Charity

See also: charity

EnglishEdit

EtymologyEdit

From charity in the biblical sense of Christian love; first used by Puritans. In early Christian tradition, Faith, Hope and Charity were the martyred daughters of Saint Sophia. The names, taken from 1 Corinthians 13:13 (And now abideth faith, hope, charity, these three; but the greatest of these is charity) have been translated and used in many languages.

Proper nounEdit

Charity

  1. A female given name.
    • 1594, William Shakespeare, The Tragedy of Hamlet, Prince of Denmark, Act IV, Scene V:
      By Gis and by Saint Charity,
      Alack, and fie for shame!
    • 1851 Herman Melville, Moby-Dick, Chapter 20:
      Never did any woman better deserve her name, which was Charity — Aunt Charity, as everybody called her. And like a sister of charity did this charitable Aunt Charity bustle about hither and thither, ready to turn her hand and heart to anything that promised to yield safety, comfort, and consolation to all on board a ship in which her beloved brother Bildad was concerned, and in which she herself owned a score or two of well-saved dollars.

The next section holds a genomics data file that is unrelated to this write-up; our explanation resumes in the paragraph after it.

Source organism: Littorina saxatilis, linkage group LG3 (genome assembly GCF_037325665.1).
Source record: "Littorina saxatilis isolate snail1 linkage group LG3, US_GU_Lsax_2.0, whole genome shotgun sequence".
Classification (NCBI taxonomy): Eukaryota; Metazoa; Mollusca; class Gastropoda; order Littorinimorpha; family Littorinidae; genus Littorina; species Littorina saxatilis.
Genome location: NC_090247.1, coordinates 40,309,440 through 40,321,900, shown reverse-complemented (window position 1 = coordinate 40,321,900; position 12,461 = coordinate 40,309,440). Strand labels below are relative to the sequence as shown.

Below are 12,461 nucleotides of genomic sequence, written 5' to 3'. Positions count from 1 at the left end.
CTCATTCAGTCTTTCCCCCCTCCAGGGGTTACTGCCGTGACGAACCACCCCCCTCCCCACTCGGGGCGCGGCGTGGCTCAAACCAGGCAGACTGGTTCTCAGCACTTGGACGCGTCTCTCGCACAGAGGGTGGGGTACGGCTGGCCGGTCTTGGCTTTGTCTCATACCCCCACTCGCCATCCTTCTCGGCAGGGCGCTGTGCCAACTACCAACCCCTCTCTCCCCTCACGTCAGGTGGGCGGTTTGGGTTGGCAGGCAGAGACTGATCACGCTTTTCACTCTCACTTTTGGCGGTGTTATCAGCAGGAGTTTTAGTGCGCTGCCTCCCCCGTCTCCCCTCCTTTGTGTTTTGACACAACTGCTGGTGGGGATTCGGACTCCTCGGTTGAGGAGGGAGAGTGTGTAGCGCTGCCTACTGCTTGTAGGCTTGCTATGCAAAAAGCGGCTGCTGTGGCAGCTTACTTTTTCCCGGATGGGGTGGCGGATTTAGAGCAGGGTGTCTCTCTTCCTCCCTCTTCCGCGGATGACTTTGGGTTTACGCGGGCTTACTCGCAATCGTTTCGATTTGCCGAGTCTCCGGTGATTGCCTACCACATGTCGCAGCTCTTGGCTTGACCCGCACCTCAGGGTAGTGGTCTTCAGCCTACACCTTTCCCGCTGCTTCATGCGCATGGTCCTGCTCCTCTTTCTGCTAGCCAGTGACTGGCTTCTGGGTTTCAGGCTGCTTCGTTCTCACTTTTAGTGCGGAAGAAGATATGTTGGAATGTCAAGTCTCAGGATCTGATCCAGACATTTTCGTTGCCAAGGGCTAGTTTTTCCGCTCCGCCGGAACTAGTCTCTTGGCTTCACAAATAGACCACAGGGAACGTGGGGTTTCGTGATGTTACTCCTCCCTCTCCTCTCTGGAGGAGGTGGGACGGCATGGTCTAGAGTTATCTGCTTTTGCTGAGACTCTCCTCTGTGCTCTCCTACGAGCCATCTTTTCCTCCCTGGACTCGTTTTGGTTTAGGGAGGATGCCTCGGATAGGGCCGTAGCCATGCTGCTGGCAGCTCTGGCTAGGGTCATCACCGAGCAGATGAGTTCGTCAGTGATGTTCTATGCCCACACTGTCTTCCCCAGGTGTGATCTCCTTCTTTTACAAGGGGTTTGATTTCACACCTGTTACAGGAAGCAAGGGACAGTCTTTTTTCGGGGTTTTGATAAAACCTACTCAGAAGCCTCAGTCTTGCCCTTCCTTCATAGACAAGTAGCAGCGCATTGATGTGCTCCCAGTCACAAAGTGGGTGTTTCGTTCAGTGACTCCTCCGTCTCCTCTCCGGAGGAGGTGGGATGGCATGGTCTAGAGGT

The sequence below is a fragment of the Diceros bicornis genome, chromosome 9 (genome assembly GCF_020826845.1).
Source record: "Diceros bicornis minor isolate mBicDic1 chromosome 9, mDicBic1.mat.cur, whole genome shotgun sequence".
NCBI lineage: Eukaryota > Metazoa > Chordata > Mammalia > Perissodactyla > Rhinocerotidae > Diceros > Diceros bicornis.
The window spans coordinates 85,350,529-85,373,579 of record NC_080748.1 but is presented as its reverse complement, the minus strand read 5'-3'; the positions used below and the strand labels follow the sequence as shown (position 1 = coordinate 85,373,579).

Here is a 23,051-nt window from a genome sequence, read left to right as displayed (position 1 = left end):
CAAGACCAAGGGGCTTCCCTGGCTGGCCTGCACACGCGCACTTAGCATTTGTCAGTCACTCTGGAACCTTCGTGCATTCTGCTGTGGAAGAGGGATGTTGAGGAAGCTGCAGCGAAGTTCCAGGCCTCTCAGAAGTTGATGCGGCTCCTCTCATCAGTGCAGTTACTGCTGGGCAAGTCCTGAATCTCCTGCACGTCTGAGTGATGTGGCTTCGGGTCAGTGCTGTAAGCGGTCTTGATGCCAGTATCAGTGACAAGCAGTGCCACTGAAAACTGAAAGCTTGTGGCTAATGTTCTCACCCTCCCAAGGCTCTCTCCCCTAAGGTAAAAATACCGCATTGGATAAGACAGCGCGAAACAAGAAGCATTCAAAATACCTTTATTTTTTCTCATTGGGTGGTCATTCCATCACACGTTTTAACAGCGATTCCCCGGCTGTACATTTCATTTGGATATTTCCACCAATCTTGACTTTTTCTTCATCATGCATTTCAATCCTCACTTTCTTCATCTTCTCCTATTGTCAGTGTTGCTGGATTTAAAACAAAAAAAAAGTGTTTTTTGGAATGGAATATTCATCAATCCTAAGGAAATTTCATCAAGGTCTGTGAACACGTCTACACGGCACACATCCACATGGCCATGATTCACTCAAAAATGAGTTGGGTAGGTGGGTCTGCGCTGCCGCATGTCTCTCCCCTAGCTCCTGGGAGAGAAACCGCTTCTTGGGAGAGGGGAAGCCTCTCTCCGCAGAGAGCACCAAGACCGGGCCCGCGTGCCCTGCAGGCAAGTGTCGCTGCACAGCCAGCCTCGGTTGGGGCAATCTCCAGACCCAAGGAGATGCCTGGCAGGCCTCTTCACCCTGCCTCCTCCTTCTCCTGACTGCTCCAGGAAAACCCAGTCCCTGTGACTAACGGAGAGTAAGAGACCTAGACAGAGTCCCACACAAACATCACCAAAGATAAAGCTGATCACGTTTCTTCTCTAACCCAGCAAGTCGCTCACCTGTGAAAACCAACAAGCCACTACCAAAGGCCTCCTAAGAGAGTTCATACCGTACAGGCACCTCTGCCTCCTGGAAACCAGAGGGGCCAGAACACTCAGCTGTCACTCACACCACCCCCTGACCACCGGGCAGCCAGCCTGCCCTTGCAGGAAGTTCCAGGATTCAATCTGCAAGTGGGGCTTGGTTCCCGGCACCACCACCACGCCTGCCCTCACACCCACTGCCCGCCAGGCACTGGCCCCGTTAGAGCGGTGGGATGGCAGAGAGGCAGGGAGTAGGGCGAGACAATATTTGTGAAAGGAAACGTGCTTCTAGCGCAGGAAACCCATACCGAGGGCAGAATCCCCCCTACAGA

• 1989 Ann Oakley, The Men's Room, Atheneum 1989, ISBN 0689120508, page 223:
      Tessa giggled. 'What a dreadful name! Is she really called Charity?'
      'Yes. She really is.' Mark recalled how glorious the name of Charity had sounded to him in the beginning. 'It's not her fault she's called Charity,' he added defensively.

Usage notesEdit

Originally more popular than Faith and Hope but less common than either of them today.

Related termsEdit

TranslationsEdit

Last modified on 7 October 2013, at 11:35